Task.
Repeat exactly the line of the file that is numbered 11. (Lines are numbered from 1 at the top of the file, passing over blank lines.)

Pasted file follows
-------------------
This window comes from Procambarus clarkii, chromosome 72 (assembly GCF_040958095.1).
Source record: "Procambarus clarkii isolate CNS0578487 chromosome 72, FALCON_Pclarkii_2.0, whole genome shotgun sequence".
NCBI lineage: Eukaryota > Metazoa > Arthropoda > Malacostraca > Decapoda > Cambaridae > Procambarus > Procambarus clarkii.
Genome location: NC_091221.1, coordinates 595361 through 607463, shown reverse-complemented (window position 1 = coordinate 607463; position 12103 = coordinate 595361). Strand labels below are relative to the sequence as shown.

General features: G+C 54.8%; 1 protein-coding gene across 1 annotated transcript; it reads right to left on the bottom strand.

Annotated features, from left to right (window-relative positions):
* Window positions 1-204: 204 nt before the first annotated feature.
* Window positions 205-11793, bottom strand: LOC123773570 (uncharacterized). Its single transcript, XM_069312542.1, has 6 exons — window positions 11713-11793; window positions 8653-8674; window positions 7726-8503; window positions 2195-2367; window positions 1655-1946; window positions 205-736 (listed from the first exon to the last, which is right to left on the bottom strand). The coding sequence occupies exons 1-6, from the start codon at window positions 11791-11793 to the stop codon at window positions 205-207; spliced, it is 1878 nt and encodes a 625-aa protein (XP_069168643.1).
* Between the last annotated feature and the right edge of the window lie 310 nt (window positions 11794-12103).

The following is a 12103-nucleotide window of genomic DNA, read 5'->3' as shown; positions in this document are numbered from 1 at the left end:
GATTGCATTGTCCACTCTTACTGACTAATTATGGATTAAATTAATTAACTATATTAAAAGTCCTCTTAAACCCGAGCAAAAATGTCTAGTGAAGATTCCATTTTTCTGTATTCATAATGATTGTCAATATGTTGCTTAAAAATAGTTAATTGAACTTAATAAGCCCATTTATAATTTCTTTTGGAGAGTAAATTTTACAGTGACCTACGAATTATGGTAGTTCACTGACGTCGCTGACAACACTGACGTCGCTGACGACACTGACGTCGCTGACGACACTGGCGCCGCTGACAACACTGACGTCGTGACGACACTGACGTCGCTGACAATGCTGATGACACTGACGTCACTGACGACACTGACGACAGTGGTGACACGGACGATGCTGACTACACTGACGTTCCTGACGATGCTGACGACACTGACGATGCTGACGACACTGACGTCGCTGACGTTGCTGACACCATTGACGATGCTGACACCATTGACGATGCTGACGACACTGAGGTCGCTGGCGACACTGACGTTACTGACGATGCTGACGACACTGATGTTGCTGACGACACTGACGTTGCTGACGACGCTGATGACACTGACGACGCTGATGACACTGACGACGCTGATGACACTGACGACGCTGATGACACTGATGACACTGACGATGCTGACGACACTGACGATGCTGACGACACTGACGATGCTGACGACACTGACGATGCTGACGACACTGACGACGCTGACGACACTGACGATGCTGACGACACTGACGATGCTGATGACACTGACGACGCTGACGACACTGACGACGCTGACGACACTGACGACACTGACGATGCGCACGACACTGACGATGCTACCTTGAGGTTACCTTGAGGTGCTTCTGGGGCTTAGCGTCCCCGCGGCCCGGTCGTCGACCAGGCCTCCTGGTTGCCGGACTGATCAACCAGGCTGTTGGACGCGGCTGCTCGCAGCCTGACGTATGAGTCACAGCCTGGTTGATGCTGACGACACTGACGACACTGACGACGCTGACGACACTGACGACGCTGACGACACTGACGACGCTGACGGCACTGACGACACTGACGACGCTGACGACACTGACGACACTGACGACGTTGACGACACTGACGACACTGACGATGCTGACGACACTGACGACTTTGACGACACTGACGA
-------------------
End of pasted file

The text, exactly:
GATTGCATTGTCCACTCTTACTGACTAATTATGGATTAAATTAATTAACTATATTAAAAGTCCTCTTAAACCCGAGCAAAAATGTCTAGTGAAGATTCCATTTTTCTGTATTCATAATGATTGTCAATATGTTGCTTAAAAATAGTTAATTGAACTTAATAAGCCCATTTATAATTTCTTTTGGAGAGTAAATTTTACAGTGACCTACGAATTATGGTAGTTCACTGACGTCGCTGACAACACTGACGTCGCTGACGACACTGACGTCGCTGACGACACTGGCGCCGCTGACAACACTGACGTCGTGACGACACTGACGTCGCTGACAATGCTGATGACACTGACGTCACTGACGACACTGACGACAGTGGTGACACGGACGATGCTGACTACACTGACGTTCCTGACGATGCTGACGACACTGACGATGCTGACGACACTGACGTCGCTGACGTTGCTGACACCATTGACGATGCTGACACCATTGACGATGCTGACGACACTGAGGTCGCTGGCGACACTGACGTTACTGACGATGCTGACGACACTGATGTTGCTGACGACACTGACGTTGCTGACGACGCTGATGACACTGACGACGCTGATGACACTGACGACGCTGATGACACTGACGACGCTGATGACACTGATGACACTGACGATGCTGACGACACTGACGATGCTGACGACACTGACGATGCTGACGACACTGACGATGCTGACGACACTGACGACGCTGACGACACTGACGATGCTGACGACACTGACGATGCTGATGACACTGACGACGCTGACGACACTGACGACGCTGACGACACTGACGACACTGACGATGCGCACGACACTGACGATGCTACCTTGAGGTTACCTTGAGGTGCTTCTGGGGCTTAGCGTCCCCGCGGCCCGGTCGTCGACCAGGCCTCCTGGTTGCCGGACTGATCAACCAGGCTGTTGGACGCGGCTGCTCGCAGCCTGACGTATGAGTCACAGCCTGGTTGATGCTGACGACACTGACGACACTGACGACGCTGACGACACTGACGACGCTGACGACACTGACGACGCTGACGGCACTGACGACACTGACGACGCTGACGACACTGACGACACTGACGACGTTGACGACACTGACGACACTGACGATGCTGACGACACTGACGACTTTGACGACACTGACGA